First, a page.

The Periodic Payment Rule: UGHH!

The periodic payment rule, §509(b) of the M-Care statute, is an absolute killer. It is fraught with problems, complexity and uncertainty which will plague lawyers for years to come. Unfortunately, you need to know the nuances of the rule since it will govern many cases now coming up for trial.

Here are the basics:

The Verdict Slip – The rule requires that there be a separate line for each future year in which medicals will be accrued. If you have a young client with many years of future medicals, the verdict slip could resemble a grocery store receipt for a family of five. It remains to be seen how that might impact jury deliberations.

Uncertainty – Suppose as of the time of trial the plaintiff requires custodial care which, according to your expert, will cost $225,000 annually as of the year 2017. What happens if, in reality, the cost for that care is $300,000/year? Likewise, what happens if the plaintiffs medical expert indicates that the plaintiff will require a surgery in the year 2012 which will be estimated to cost $25,000, and then it turns out that the surgery is required two years earlier in 2010 and it costs $50,000? Since the jury’s award is itemized year-by-year based on the projected costs at the time of trial, and the defendant is required only to pay those amounts each year, it seems like the plaintiff will be out of luck in those scenarios.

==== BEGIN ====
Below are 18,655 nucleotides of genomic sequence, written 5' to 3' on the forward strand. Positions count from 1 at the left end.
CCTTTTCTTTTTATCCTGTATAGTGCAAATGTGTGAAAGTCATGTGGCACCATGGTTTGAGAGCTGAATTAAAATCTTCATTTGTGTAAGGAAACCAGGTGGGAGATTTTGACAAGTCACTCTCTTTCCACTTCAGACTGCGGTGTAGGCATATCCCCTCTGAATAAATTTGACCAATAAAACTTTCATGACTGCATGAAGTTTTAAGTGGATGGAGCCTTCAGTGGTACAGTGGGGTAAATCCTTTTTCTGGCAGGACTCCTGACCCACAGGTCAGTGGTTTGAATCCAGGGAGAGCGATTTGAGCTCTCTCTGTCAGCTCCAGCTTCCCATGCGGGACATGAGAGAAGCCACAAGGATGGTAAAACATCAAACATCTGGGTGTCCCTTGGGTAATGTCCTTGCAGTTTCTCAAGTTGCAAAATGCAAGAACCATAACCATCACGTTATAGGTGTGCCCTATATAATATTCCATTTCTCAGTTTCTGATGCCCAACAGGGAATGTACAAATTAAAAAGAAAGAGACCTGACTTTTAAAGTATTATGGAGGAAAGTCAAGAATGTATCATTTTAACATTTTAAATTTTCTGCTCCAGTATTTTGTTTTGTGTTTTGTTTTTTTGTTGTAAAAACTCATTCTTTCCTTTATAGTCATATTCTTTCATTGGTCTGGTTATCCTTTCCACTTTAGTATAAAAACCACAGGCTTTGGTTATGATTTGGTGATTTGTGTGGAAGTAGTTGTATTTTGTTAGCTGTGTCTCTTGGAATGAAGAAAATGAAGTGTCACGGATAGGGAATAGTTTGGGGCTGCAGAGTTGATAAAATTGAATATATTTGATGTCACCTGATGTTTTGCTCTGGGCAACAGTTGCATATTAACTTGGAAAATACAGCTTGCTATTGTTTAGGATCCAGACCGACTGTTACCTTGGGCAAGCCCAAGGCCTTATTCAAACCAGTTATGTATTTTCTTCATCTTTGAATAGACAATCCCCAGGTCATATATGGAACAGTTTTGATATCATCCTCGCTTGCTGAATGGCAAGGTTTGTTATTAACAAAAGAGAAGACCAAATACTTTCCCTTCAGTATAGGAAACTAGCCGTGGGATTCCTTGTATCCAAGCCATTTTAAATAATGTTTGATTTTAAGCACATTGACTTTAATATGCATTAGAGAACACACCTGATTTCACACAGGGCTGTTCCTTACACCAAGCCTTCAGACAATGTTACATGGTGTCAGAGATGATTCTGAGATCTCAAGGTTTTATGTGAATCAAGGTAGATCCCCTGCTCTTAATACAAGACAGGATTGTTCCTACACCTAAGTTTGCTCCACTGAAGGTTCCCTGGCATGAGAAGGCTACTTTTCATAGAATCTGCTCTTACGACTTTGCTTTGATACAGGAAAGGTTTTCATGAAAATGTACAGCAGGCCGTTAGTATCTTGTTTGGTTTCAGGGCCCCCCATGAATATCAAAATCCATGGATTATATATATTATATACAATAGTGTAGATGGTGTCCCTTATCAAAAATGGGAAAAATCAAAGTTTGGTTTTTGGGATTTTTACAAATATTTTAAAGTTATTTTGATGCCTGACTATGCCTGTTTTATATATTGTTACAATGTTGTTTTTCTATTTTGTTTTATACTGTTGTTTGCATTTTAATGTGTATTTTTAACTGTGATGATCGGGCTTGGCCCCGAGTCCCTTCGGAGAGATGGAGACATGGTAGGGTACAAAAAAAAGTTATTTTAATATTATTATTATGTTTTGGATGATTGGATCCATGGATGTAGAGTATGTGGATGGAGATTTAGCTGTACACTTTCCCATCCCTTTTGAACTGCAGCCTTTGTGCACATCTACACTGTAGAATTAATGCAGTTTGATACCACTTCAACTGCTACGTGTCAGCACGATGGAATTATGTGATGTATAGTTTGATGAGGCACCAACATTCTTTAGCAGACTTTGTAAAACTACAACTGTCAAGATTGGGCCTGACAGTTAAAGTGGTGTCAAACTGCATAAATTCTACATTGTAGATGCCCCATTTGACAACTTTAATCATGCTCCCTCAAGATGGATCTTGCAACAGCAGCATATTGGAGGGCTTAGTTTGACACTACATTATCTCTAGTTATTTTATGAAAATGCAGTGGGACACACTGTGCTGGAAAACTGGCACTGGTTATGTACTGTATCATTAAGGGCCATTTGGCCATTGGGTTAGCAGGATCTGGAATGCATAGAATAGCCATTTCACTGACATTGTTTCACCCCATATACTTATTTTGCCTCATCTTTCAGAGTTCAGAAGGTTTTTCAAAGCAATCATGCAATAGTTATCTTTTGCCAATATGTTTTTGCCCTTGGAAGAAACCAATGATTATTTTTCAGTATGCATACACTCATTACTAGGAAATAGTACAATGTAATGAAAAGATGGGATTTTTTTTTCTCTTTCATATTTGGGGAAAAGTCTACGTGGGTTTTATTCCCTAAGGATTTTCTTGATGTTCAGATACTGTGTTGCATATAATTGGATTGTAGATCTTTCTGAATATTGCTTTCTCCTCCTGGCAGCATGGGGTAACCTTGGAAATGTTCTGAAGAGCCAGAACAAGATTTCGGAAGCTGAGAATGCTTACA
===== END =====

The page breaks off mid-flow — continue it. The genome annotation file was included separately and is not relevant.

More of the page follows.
Here are the problems.

These are just some of the problems that the periodic payment rule will foist on lawyers and judges around the Commonwealth. The prediction here is that once the trial judges learn of these and other problems, they will absolutely hate the rule and strongly suggest (demand?) that the parties stipulate to do business the old fashion way, i.e., with a lump sum verdict return on future medicals. Amen to that!